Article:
Acapulco Black Book is an unpublished Detective Emilia Cruz short story.
Frowning with curiosity, Emilia followed the coroner to the stitched-up body on the table. There was nothing remarkable about the dead man. His waxy face was composed, his eyes closed. He wasn’t tall or well-built or
good looking. An ordinary fisherman, student, taxi driver.
Or cartel killer.
“How old was he?” Emilia asked. For a moment she wondered if anyone missed him, was worried that he hadn’t come home.
“According to his previous arrest record, he was 26 years old,” Prade said briskly. The coroner turned both of the dead man’s hands to show the palms and spread the fingers apart. “Nine fingers identify him as the late
Julio Lira Valdez, reportedly dead in a car fire two months ago.”
“Nine fingers?” Emilia repeated. She could plainly see ten.
Prade reached up and adjusted the light fixture above the table, concentrating the gleam on the man’s right hand. “The print from his right index finger belongs to a man named Tito Sandino Hernandez. There's no record
of his death anywhere.”
Emilia didn’t need further prompting to see what Prade meant. Tidy stitches ringed the pad of the right index fingertip.
“Someone else’s print was sewn onto his finger,” she said. “Madre de Dios.”
“Whoever sewed it on was a gifted surgeon,” Prade said. “No infection and minimal scarring.”
“When was this done?”
“Perhaps six or seven weeks ago. From the healing, I'd estimate no more than that.”
“Madre de Dios,” Emilia swore again. "Around the same time as the car fire?"
"What do you think?" It was a rhetorical question.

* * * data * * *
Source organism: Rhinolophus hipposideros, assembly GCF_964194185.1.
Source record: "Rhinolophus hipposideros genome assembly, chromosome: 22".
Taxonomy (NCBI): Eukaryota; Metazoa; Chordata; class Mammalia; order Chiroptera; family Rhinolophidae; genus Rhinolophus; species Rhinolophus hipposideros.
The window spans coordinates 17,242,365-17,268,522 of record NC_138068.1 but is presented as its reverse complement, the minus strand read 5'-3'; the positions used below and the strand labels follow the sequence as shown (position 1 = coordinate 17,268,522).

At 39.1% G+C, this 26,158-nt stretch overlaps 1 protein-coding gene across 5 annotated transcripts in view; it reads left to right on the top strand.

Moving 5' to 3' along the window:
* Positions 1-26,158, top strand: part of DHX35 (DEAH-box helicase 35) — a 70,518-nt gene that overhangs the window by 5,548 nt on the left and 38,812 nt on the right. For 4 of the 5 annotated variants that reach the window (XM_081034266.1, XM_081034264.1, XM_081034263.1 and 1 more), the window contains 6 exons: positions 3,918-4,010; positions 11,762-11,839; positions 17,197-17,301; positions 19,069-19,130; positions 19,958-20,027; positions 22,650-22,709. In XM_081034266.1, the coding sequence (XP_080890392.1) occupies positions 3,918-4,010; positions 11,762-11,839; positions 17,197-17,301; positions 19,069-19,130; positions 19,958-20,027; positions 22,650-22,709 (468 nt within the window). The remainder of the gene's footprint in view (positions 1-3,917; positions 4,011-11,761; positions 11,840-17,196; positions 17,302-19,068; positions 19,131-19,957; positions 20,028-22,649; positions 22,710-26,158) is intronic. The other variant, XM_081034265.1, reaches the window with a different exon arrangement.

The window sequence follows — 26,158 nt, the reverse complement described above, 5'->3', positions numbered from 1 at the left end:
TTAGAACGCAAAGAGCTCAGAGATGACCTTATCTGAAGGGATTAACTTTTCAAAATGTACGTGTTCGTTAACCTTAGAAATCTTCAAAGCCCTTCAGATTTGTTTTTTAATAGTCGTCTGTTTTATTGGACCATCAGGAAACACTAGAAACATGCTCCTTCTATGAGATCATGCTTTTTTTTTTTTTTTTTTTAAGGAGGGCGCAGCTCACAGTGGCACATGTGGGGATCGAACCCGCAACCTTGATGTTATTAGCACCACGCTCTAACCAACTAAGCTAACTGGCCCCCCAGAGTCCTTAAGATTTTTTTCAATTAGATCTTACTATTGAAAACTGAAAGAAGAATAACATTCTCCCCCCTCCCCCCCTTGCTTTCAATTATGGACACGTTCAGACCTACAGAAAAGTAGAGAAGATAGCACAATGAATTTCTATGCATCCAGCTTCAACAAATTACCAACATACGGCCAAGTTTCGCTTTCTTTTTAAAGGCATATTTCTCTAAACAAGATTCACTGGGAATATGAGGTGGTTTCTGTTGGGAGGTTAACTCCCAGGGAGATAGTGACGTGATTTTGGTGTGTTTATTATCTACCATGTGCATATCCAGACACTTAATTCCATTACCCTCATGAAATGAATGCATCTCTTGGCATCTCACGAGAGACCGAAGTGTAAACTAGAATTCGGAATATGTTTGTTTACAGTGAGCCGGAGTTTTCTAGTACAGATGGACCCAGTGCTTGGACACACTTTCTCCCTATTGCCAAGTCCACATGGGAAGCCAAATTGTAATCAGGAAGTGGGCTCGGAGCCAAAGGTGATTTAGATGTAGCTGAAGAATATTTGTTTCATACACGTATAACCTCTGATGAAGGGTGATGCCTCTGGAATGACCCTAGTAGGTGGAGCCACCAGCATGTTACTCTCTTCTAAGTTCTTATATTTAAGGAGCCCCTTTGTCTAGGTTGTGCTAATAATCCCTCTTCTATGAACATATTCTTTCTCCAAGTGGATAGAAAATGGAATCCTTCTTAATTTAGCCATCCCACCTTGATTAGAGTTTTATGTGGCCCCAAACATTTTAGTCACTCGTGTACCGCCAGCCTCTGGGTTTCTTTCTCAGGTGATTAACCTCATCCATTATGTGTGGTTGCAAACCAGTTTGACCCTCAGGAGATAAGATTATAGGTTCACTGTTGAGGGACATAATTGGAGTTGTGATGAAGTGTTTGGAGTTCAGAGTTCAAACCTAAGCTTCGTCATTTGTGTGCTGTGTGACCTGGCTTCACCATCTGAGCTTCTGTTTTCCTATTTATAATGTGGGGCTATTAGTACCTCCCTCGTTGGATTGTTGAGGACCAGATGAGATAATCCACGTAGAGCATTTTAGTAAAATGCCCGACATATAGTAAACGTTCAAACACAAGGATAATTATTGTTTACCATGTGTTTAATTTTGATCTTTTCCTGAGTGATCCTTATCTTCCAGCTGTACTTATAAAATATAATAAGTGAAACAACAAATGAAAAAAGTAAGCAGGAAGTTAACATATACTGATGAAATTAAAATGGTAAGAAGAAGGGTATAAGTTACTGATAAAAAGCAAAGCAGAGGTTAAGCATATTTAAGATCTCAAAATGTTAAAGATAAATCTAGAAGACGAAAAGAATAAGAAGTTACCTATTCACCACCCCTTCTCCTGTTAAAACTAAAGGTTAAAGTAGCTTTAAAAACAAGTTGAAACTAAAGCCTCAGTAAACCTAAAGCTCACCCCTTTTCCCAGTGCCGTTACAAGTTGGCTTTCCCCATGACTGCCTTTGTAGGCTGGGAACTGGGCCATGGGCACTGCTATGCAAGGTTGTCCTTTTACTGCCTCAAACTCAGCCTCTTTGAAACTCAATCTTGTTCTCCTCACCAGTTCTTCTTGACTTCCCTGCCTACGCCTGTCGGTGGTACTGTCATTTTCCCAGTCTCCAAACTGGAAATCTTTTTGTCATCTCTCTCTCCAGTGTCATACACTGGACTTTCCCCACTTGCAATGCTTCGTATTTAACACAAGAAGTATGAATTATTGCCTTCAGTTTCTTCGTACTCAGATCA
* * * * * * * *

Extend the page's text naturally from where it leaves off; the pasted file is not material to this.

Prade didn't answer.
The body on the table, wearing someone else’s fingertip, supposedly died in a car fire two months ago. Presumably with all of his original body parts.
If the grafted fingertip had lifted and beckoned, Emilia would not have been surprised. A secret was hidden behind that carefully attached piece of skin. But as the concrete block walls of the sterile examination room
closed in and her lungs screamed for fresh air, she didn't care.
Emilia hated the morgue, but never so much as today.
“Quite a surprise, I tell you.” Prade gently set the dead man’s hand back on the table.
“You’re sure about the fingertip belonging to Tito Sandino Hernandez?” Emilia asked.
Prade came to the worktable and found a clipboard. “That’s what the database told us.”
Emilia pulled off mask and gloves made some notes, thanked Prade, and reeled out of the building. Leaning against the side of the Suburban, she called the hospital. The patient Tito Sandino Hernandez was still in
critical condition. Yes, he had all ten fingertips. None were scarred or surgically altered.
Emilia cut the connection, her thoughts whirling. The man in the hospital had been identified as Tito Sandino Hernandez from the contents of his wallet. Identity card. Store credit card. The vehicle registration
documents found in the truck.
But who was he?
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